VR headsets could soon be half the size of the Oculus Rift

Sunglass-sized virtual reality goggles may be closer than we think.

The digital worlds we see through today's virtual reality headsets are amazing, but the goggles themselves leave something to be desired. Despite offering high resolutions and room-scale VR, the Oculus Rift and HTC Vive are bulky, front-heavy devices. Wouldn't it be better if they were smaller? Soon, they could be. Today at Augmented World Expo, Kopin revealed a new, 4K reference design VR headset that's half the size of today's consumer goggles.

It's a startling difference, too. Most headsets are at least as large as Google's Cardboard viewer. Kopin's prototype, on the other hand, is at least a third smaller. That's because it's built around two tiny, low-power high resolution displays that measure just 1-inch diagonally -- the same tiny 2K VR panels the company showed off at CES earlier this year. The end result is a diminutive headset that looks like a squashed version of the Oculus Rift. I only wore the rig for a few minutes, but during that time the compact, lightweight headset felt comfortable.

Unfortunately, it's not perfect. Kopin's pint-sized VR headset showed me sharp, high-res visuals, but it confined them to a small field of view. The shrunken optics offer a sphere of vision that's about half the size of a typical VR headset. The optics can't currently be adjusted either. Kopin told Engadget the company is experimenting with different lens configurations to try and expand the FOV, but it's ultimately a limitation of the display technology. A one-inch 2K screen is amazing, but it's just too small to make a completely immersive VR headset.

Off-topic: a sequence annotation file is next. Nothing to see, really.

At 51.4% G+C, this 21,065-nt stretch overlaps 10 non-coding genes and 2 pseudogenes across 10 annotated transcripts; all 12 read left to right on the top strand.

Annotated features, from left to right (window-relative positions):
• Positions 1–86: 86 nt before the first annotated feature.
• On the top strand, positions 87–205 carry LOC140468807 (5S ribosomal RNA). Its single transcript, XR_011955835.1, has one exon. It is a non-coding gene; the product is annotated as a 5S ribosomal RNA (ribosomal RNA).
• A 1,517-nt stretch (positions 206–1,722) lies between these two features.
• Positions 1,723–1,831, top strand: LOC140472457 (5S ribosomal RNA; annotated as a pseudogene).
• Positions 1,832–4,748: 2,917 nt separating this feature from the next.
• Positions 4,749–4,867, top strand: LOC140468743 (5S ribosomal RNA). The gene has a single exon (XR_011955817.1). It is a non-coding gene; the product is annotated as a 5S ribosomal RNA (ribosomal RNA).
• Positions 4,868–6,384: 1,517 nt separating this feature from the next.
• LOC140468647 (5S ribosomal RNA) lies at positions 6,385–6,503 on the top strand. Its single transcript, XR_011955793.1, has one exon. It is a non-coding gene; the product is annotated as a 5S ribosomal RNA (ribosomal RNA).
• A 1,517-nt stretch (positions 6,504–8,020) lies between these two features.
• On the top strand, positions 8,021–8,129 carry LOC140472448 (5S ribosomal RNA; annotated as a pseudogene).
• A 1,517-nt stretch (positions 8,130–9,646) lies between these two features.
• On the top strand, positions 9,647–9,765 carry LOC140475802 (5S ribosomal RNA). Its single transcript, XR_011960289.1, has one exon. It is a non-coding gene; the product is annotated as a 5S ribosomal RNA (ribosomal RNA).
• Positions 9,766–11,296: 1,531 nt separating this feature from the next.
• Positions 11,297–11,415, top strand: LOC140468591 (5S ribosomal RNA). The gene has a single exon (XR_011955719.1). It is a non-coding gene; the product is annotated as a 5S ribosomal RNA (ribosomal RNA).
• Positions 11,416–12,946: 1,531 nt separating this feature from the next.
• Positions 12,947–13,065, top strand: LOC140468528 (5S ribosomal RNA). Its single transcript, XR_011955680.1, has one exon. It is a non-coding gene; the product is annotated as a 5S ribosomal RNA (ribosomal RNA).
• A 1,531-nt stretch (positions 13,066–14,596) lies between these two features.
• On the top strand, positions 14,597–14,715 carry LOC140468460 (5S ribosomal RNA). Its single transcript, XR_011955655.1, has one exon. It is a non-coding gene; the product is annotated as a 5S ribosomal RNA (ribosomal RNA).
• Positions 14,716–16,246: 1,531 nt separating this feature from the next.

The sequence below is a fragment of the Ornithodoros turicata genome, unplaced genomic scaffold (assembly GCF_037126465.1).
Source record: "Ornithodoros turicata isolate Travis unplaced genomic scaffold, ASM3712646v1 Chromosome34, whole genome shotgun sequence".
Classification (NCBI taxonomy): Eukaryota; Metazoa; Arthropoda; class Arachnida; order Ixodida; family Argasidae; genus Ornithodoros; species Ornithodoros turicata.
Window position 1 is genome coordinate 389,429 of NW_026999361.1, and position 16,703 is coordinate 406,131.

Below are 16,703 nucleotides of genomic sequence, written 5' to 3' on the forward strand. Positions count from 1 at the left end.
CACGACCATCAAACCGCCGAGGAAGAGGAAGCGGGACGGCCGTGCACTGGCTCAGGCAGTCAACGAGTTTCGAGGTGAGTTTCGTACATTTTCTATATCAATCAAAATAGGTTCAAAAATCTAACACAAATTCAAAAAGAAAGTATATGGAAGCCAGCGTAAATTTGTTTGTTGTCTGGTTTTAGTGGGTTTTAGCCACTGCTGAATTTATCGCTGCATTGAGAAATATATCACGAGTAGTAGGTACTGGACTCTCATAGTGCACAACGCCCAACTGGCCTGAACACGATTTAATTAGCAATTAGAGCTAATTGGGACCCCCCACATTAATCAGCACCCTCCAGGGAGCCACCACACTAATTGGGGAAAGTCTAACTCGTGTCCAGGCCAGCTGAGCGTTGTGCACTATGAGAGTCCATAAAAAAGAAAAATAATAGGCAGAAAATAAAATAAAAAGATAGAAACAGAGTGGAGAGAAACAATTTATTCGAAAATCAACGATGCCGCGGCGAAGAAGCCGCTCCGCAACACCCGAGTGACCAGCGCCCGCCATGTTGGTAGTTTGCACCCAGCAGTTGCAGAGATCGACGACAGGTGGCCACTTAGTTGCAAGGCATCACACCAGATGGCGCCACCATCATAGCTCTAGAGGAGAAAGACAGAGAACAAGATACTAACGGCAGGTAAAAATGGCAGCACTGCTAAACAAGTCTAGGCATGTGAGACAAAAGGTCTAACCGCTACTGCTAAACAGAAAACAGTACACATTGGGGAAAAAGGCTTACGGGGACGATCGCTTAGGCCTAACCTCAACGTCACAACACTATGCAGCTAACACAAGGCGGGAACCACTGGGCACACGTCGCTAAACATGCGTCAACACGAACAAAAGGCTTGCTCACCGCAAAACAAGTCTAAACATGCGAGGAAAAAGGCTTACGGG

Still, we're talking about an early prototype here, and Kopin says the above issue can be fixed. The miniaturized screen technology can be used to make larger displays, and improved optics could also increase the FOV -- but it might not need to. Kopin announced the prototype with the eventual goal of fitting a VR display into a device about the size of a pair of sunglasses. If they created a headset that really was that small and portable, a loss of peripheral vision might be an acceptable compromise.

Either way, it's still a bit early to judge. The company says it only started designing the prototype two months ago, and there's still a lot of work to be done. Today, the company's tiny reference headset is just a curiosity -- but it's an encouraging one. One that may lead to smaller, lighter and more consumer accessible virtual reality in the future. And that future may come sooner than we expected.